Both the UK’s Information Commissioner and the Fundraising Regulator have recently issued guidance on the subject of consent, including clear statements of preference from both for ‘opt in’. Readers of my most recent blog will know I’m deeply concerned about the unforeseen consequences of this preference if trustee boards and others are encouraged to see it as the only option they can safely follow.
The first letter opposite was sent to both the Fundraising Regulator and the Information Commissioner on 13th March. Giles Pegram and I put the main thrust of what’s in the second letter to Gerald Oppenheim and Stephen Service of the Fundraising Regulator when we met with them just before Easter.
The second letter calls for the guidance to be revised to make it clear that,
• For some channels (eg communicating by post) there are viable, acceptable alternatives to opt-in consent, for charities.
• ‘Legitimate interest’ is a valid basis for communicating with donors, under which charities can send them, by post, details of the work their donations have supported.
• Best practice consent based on opt in could have damaging consequences for donors, and for the causes they have supported, in lost income and lost donors.
• Though opt out cannot be used as a route to consent, legitimate interest is valid, particularly if it can be a way of providing donors with choices that enable them to control what they do or don’t wish to receive from causes they have supported.
As you’ll see from these letters opposite I’ve also asked for further confirmation that the system known as continuous donor choice, see opposite, will be a valid, permissible route to communicating with donors beyond the introduction of the GDPR regulations in May 2018.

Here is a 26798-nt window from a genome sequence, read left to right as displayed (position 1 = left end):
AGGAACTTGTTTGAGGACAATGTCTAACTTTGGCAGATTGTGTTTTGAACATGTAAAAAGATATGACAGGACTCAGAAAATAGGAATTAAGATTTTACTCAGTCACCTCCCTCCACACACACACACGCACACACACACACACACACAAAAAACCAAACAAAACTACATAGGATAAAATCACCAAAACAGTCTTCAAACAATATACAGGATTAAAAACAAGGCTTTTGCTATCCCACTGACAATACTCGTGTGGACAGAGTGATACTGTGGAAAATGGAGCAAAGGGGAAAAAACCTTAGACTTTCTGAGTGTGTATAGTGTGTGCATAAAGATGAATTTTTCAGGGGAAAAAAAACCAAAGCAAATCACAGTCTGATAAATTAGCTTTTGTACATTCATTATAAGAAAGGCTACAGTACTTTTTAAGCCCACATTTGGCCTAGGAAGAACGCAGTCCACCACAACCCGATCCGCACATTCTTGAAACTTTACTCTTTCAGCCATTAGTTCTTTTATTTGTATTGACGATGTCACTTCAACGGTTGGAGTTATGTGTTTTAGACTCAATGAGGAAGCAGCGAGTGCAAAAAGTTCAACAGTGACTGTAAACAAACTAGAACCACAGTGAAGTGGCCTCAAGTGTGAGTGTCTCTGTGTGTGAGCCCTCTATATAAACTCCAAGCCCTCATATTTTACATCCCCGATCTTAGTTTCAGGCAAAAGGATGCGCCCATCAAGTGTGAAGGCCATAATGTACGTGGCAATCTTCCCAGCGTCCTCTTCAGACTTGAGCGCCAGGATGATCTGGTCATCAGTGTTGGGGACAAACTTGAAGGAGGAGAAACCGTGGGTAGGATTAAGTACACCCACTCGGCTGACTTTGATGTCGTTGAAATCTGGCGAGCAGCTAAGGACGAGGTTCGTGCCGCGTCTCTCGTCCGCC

I had hoped that the the Information Commissioner’s reply to the questions above would dispel the widespread anxiety on the issue that seems to grow by the day. It hasn’t. Instead, we have to wait. Which should mean just that, no hasty, partly-informed decisions, from now.
Hopefully, wisdom and common sense will prevail so donors will be given all the control and choice they need and charities will be free to go about their essential business unhampered by pointless restrictions that can only harm the great social good they deliver, day in, day out, for all.
Continued top of column 2, above.
Opt-in update 4 October 2019
In the above article from Decision Marketing the wonderful Jayne George is credited as having ‘admitted that while ‘well intentioned’, the opt-in decision has had a bigger impact than anticipated in reducing the charity’s ability to attract new supporters, raise funds, share safety advice and engage with people.’ Well, fancy that! Who knew?
I’ve been corresponding with the Information Commissioner and the Fundraising Regulator seeking clarity on their latest guidance on the ‘opt in/opt out’ debate. To download a pdf of each letter just click on the image below. Apologies for giving you so much reading. But this is important. If time is tight, just read letters 3 and 4.
Click to download
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Continued from column 1, below.